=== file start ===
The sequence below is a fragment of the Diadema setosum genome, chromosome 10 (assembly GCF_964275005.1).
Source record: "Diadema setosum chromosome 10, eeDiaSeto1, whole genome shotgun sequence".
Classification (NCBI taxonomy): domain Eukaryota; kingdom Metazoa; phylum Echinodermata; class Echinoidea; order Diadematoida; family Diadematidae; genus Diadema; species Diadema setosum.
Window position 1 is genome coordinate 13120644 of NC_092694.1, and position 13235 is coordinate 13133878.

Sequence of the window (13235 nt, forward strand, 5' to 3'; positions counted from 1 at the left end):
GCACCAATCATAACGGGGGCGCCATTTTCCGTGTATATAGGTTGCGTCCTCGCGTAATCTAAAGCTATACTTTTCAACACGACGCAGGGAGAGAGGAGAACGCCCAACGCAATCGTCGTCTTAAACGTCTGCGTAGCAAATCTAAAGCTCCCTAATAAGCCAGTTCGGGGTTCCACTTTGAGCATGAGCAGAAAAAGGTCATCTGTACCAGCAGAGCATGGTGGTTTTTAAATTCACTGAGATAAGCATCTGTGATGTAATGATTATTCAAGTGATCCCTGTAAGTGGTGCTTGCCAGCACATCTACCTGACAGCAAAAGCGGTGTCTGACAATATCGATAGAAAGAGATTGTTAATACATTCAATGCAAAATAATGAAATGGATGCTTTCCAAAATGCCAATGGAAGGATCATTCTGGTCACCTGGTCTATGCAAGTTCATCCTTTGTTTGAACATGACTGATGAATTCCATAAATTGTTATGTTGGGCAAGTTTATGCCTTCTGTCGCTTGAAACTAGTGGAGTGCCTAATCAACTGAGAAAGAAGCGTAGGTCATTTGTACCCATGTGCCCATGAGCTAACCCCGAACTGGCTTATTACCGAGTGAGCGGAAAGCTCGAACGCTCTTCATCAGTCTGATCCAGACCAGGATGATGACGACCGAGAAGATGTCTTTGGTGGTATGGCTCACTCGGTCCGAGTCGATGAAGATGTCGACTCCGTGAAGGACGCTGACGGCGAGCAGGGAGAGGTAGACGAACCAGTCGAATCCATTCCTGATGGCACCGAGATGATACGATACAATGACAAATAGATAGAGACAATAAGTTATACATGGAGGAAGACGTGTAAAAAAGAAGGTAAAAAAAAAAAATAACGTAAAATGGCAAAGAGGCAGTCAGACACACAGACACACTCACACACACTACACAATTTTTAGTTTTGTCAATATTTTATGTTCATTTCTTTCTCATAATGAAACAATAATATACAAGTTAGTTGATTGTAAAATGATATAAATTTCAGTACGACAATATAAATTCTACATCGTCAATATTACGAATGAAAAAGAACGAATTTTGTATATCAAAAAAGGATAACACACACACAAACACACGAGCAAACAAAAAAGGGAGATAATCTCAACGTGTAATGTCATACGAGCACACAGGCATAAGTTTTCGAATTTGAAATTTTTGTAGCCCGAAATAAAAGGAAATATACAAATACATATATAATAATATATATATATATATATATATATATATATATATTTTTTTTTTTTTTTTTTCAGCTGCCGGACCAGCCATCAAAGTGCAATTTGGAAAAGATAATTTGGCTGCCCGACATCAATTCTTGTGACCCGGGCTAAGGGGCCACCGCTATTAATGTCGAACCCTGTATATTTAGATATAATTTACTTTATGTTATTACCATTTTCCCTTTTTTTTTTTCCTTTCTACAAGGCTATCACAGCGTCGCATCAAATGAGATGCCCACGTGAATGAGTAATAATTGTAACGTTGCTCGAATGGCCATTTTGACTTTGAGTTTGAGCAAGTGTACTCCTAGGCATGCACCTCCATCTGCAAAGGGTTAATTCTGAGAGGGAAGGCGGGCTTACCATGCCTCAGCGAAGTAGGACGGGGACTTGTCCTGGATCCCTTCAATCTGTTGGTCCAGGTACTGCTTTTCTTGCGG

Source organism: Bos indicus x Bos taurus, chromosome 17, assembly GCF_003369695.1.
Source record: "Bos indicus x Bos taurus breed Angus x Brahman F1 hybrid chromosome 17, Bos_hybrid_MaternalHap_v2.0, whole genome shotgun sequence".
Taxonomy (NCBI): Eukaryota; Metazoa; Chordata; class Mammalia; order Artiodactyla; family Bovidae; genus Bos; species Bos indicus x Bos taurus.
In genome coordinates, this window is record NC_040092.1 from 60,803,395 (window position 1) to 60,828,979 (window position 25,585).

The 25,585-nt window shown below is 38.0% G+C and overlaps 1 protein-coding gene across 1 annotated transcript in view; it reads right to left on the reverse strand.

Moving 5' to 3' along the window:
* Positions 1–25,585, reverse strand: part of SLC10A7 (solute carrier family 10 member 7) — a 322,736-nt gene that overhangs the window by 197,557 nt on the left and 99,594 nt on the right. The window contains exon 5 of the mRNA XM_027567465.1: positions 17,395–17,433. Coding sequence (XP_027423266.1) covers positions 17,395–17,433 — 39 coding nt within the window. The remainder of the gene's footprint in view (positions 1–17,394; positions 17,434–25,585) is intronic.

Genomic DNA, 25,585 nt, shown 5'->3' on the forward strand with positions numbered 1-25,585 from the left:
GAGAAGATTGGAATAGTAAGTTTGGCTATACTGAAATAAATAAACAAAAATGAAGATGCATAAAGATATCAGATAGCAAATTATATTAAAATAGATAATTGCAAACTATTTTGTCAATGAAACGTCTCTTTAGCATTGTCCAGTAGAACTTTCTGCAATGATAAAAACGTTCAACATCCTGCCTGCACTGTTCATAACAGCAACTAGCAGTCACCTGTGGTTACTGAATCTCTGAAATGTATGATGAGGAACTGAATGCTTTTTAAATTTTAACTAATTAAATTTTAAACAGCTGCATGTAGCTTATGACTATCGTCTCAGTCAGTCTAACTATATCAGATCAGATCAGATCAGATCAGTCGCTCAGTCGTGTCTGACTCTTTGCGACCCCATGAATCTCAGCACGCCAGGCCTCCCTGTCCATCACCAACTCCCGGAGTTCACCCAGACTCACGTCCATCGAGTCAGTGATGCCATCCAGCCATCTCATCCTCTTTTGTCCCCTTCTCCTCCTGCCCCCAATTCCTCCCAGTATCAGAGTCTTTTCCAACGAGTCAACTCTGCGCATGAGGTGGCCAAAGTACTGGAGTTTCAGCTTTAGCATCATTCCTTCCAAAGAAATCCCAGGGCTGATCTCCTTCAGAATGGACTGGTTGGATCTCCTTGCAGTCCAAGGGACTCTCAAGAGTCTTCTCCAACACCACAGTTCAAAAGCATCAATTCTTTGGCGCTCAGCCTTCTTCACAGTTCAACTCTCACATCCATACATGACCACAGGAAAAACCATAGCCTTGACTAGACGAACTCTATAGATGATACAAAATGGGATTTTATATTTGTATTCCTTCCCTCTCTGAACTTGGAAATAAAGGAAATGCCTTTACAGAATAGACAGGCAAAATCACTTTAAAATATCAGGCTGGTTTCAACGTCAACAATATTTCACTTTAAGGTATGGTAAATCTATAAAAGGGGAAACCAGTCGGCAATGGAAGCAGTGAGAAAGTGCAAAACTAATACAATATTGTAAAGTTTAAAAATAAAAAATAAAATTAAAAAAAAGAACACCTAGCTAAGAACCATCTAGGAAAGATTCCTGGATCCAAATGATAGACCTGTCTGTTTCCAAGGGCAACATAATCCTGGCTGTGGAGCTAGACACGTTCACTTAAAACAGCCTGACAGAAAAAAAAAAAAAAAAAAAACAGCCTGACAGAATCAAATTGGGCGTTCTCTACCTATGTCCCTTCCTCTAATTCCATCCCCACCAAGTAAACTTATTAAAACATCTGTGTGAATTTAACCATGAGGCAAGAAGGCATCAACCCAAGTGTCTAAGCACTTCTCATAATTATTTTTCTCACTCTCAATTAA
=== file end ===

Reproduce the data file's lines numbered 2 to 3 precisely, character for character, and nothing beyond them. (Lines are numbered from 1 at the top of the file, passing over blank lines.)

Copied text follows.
Source record: "Diadema setosum chromosome 10, eeDiaSeto1, whole genome shotgun sequence".
Classification (NCBI taxonomy): domain Eukaryota; kingdom Metazoa; phylum Echinodermata; class Echinoidea; order Diadematoida; family Diadematidae; genus Diadema; species Diadema setosum.